reciprocating engine. It is also lighter and more compact. However, it still
needs many of the same ancillaries as other engines -
and so on. Once the
engine is installed with all these, it loses much of the advantage of its own
compactness and lighter weight.
Nevertheless, the Wankel engine in the Ro80 was widely praised for its
smooth running and lack of vibration. This was partly due to the engine's
having two rotors set in-line with each other but in separate housings. Each
rotated about the same output shaft, but their timing was set 180° out so that
produced by one rotor would be cancelled out by the same
forces of the other rotor, and so that they would jointly produce a more even
Once the basic design of the Wankel had been established, problems soon
became apparent. One was seal wear. The rotors are sealed on all sides to
ensure that gases do not seep past the tips from the high-compression parts of
the housing to the low-compression parts. These seals were prone to wear and
breakdown, causing the engine to lose compression and hence power.
On a reciprocating engine, this sealing is done partly by the valves and
partly by the
, but the seals on the Wankel engine posed particular
The seals were least effective at low engine speeds, where they need to be
fitted with springs to keep them pressed against the side of the housing.
But at high engine speeds a combination of
force the seals much harder against the housing. The resulting
meant a loss of power and considerable wear on the seals, which soon
Early Wankels had seals made of
, but later designs had special
cast-iron seals, which proved more durable. To provide extra protection the
inside of the housing and the endplates were given a hardwearing coating.
The second major problem is wear of the eight-shaped running surface caused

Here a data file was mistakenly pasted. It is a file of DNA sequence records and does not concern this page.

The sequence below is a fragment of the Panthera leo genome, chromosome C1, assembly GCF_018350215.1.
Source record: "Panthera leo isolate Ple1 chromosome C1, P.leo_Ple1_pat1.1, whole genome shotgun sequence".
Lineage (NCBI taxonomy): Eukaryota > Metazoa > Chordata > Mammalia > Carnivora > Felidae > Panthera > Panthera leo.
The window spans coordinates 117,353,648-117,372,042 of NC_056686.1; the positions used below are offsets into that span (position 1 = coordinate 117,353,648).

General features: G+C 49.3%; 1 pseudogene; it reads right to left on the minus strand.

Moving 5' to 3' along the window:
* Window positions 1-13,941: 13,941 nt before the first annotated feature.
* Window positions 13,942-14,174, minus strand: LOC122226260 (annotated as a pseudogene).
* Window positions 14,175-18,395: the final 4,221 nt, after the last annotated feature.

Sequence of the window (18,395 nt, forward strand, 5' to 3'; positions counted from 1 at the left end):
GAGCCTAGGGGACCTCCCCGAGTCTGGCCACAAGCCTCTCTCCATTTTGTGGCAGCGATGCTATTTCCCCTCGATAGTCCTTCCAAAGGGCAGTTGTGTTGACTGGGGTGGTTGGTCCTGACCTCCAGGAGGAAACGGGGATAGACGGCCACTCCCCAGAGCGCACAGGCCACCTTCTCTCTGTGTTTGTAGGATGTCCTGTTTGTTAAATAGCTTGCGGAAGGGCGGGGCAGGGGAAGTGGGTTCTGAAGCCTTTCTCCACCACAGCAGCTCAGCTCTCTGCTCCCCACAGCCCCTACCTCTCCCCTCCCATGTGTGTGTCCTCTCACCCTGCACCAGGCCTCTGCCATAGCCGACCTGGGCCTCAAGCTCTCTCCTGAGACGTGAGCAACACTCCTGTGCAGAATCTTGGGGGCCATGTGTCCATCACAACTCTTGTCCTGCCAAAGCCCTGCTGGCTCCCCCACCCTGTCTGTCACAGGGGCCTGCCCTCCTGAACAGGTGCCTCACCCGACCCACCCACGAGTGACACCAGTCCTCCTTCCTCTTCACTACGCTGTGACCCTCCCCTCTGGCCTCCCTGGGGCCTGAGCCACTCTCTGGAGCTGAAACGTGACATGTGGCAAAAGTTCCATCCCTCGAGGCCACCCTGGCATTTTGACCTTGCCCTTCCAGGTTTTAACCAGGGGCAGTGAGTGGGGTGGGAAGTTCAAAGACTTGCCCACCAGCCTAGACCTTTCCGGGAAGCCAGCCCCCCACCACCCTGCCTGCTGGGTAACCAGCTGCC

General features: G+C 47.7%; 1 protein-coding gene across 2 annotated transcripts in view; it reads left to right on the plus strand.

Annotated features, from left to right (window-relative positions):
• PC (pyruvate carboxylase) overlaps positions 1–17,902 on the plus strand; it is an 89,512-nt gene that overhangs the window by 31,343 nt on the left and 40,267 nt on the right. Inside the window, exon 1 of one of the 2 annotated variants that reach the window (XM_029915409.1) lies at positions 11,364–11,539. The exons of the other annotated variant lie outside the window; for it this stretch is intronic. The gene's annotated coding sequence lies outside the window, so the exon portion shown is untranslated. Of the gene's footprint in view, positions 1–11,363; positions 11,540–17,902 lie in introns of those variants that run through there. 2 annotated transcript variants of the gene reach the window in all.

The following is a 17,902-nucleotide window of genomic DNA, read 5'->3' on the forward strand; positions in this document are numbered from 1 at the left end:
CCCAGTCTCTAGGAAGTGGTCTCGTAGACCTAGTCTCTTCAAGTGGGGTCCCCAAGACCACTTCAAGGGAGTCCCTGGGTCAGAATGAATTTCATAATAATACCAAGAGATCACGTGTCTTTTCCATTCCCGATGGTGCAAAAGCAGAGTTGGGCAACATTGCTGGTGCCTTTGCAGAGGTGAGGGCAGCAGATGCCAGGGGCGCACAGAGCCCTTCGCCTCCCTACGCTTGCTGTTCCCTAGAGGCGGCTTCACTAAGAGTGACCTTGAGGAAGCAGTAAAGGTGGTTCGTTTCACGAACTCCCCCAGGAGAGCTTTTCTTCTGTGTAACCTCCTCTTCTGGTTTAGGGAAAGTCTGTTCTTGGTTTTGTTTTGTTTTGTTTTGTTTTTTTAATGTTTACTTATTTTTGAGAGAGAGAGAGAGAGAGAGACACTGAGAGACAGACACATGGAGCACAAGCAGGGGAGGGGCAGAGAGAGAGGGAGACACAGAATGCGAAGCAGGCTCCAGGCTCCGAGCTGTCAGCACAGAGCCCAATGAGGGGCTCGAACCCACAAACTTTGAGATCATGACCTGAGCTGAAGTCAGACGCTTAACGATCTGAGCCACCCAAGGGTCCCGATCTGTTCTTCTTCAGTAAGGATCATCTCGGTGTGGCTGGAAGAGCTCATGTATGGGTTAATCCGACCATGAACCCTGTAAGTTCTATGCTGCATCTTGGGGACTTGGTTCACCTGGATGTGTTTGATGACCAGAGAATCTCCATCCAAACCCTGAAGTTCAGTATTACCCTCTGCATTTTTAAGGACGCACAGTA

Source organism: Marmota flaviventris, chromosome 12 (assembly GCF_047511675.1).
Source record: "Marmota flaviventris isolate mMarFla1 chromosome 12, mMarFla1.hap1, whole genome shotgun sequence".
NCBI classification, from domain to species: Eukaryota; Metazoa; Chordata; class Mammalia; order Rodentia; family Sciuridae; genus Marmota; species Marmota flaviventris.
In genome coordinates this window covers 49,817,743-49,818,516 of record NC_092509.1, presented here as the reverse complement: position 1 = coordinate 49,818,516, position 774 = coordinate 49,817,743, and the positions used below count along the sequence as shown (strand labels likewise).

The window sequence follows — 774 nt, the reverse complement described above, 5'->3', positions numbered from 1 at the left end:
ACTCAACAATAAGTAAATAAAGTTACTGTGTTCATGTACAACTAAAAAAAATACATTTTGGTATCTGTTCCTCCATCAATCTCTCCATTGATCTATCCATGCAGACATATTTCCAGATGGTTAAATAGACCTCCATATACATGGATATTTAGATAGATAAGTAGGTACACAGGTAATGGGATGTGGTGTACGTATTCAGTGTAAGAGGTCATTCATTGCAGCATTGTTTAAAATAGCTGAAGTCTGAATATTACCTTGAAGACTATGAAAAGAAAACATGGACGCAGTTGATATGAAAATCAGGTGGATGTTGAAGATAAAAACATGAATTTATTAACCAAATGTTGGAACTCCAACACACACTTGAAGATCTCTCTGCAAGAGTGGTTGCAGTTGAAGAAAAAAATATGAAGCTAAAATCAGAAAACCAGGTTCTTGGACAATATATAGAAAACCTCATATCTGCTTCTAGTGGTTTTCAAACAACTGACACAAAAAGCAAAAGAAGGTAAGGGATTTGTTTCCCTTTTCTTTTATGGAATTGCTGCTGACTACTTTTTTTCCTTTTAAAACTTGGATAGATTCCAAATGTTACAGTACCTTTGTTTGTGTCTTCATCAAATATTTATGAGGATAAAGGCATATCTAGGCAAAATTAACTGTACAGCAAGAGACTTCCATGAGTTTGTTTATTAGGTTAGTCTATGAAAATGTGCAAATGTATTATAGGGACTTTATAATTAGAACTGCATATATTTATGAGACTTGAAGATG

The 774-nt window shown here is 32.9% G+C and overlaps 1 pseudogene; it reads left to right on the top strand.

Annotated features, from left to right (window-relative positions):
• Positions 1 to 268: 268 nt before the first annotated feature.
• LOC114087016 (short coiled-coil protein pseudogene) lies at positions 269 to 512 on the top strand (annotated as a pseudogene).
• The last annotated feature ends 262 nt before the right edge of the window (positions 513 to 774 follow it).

by 'chattering' of the seals. This results in corrugations on the running
surface and shortens the life of the engine.
The other problem with the Wankel engine is the shape of the
. In a typical reciprocating engine, the chamber is roughly
hemispherical, which helps to ensure that the fuel/air mixture burns evenly and
progressively. In a Wankel engine, the combustion chamber is inevitably long
and flat, a shape that makes optimum combustion much more difficult.
A partial solution to the combustion chamber problem was to
plugs positioned a short distance apart. Mazda - whose RX-7 is now the only
Wankel-engine car on sale in the UK today (see below) - took this principle a
stage further by fitting two plugs, with one plug firing a fraction of a second
later than the other one. This arrangement requires two separate
systems with two
Lack of success
Despite the Wankel's power and smooth performance it has so far failed to
catch on among the vast majority of car manufacturers.
The main reason is its high fuel consumption caused by the tendency of the
fuel/air mixture to burn unevenly. Uneven combustion in the Wankel engine also
creates another problem - high
levels of part-burnt
In the years since the R080 brought the theoretical advantages of the Wankel
engine to prominence, there have been various oil crises and continuing
pressure from governments and the public for lower exhaust emission levels and
better fuel consumption.
Neither of these demands favour the Wankel engine and, furthermore, it has
meant that most car manufacturers have had to devote a lot of time and money to
improving the efficiency of their existing engines.
Stop wasting time on YouTube and get serious!
The Ultimate Car Mechanics video course
Learn everything about modern cars from our new video series.
Almost all car engines work on the four-stroke cycle, so called because it
takes four strokes of the piston induction, compression, ignition and exhaust -
to produce one firing of the fuel/air mixture. This means that the crankshaft
rotates twice to complete each cycle.